SERVO 06.2015 61
Continued from page 15 Bots in Brief
Who knew we needed a robotic jerboa? Apparently, the University of Pennsylvania did. A jerboa is sort of like a gerbil, except crossed with a
kangaroo — at least as far as mobility is concerned. Jerboas bounce around
on two absurdly long legs in what seems like a very dynamic and efficient
type of motion — especially if you take the tail into account.
Avik De, a graduate student at the University of Pennsylvania, decided
to try and build one based on the venerable RHex hexapod platform:
“My first thought was to build a robot that runs like RHex on two legs.
So, full of visions of the running velociraptors in Jurassic Park, I set out to create a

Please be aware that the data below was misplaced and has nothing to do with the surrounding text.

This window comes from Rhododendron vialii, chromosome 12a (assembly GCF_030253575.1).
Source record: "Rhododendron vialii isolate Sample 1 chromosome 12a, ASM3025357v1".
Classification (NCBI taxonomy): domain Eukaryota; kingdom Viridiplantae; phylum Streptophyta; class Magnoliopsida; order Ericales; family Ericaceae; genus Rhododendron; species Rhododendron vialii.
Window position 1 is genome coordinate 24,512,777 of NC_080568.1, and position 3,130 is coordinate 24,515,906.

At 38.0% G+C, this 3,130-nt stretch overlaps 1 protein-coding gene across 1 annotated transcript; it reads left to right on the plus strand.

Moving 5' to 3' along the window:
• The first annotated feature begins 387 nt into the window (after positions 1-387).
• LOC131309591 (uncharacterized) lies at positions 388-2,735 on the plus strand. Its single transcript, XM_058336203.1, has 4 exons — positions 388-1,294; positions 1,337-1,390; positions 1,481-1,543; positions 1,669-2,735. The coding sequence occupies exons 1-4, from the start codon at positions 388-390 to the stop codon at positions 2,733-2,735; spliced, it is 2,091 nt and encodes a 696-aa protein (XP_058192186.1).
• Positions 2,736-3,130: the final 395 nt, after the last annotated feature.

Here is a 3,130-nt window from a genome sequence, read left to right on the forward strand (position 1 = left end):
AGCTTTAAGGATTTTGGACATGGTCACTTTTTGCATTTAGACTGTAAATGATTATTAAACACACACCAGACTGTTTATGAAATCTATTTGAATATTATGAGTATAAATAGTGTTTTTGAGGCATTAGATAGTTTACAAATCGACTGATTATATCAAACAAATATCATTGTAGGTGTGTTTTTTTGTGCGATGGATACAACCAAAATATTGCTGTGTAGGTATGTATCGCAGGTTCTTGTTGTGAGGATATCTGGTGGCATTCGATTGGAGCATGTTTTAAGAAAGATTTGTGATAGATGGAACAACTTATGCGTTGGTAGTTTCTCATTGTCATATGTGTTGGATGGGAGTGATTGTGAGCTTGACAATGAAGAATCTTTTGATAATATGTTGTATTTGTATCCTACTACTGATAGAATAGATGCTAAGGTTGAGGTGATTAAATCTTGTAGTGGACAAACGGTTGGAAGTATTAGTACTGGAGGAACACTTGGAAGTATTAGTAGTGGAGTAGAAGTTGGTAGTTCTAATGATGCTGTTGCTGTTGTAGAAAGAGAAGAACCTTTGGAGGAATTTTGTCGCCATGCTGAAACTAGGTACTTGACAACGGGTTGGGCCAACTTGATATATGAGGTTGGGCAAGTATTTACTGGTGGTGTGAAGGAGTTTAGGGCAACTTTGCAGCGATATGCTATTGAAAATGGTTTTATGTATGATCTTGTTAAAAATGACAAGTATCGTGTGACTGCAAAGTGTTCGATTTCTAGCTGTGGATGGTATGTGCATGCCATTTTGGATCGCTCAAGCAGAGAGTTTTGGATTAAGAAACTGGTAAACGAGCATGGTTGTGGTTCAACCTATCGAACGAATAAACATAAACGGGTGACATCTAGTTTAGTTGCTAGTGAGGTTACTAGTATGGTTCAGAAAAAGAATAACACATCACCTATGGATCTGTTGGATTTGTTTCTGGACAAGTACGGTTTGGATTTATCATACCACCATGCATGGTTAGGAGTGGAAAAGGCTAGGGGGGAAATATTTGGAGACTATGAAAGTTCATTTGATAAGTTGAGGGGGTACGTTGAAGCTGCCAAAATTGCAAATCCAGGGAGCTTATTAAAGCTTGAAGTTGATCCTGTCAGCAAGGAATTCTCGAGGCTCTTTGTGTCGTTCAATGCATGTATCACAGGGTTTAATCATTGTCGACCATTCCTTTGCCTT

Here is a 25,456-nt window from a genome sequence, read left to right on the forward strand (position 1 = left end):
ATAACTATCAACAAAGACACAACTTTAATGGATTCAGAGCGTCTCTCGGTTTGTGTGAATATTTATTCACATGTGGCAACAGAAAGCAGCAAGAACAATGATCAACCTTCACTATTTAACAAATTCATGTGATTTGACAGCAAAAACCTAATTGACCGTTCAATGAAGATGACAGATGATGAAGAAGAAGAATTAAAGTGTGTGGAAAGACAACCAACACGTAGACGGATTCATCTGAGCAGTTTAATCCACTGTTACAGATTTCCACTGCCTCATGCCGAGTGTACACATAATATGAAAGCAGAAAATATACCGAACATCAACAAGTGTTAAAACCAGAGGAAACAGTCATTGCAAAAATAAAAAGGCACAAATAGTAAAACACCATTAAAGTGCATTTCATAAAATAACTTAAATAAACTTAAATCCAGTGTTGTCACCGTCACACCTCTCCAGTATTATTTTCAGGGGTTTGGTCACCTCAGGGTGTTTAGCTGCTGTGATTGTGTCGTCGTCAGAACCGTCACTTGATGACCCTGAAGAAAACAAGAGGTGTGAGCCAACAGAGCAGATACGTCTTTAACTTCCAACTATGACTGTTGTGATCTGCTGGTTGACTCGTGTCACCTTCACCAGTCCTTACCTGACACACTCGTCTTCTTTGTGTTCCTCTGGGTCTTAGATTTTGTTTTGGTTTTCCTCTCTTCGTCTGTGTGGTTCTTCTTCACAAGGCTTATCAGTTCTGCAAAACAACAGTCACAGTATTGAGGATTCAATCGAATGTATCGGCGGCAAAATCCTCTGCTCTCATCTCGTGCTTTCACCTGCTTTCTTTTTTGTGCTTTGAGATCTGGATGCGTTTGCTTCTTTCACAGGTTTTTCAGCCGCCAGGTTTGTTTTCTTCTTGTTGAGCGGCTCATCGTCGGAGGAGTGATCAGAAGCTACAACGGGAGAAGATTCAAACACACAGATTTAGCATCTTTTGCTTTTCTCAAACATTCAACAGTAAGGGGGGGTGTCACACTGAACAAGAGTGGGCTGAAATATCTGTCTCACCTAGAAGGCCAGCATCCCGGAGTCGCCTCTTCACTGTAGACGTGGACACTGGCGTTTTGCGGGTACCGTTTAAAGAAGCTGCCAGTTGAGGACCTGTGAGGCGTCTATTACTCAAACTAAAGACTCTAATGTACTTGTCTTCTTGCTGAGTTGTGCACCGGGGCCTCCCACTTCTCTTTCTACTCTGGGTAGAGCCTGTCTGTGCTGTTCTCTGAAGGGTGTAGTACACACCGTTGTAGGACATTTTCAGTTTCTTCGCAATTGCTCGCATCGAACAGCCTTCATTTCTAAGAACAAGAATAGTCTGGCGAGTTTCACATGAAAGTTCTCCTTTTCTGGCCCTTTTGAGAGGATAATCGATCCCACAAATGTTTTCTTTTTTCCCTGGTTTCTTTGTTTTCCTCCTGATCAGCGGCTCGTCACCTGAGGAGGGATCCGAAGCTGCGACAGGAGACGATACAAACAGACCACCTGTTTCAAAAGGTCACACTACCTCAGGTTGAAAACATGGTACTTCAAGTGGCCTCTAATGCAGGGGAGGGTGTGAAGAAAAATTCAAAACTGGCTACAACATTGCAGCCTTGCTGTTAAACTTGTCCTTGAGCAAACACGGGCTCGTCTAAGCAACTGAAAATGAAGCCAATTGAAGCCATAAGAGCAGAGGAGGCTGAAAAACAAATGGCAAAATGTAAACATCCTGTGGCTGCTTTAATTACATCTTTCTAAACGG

robot with a powerful tail and two RHex-like legs.”
Well, this is not really that robot. This robot only has actuated hips —
not legs — plus a tail that it can move up and down. The legs have a spring,
and by actuating the tail in a sort of anti-damping motion, the springs can
be compressed causing the robot to jump due entirely to the motion of
the tail. Basically, the tail is driving the legs.
The tail idea in general comes from UC Berkeley, but this is likely the
first time a tail has been used in this particular way on a robot.
UPenn sees its jerboa robot as a platform that can be used to
investigate all kinds of locomotion, including “sitting, standing, walking,
hopping, running, turning, leaping, and more.” Based on what they’ve done
with RHex as a research platform, expect some acrobatics.
Photo courtesy of
Photo courtesy of Cliff via Flickr.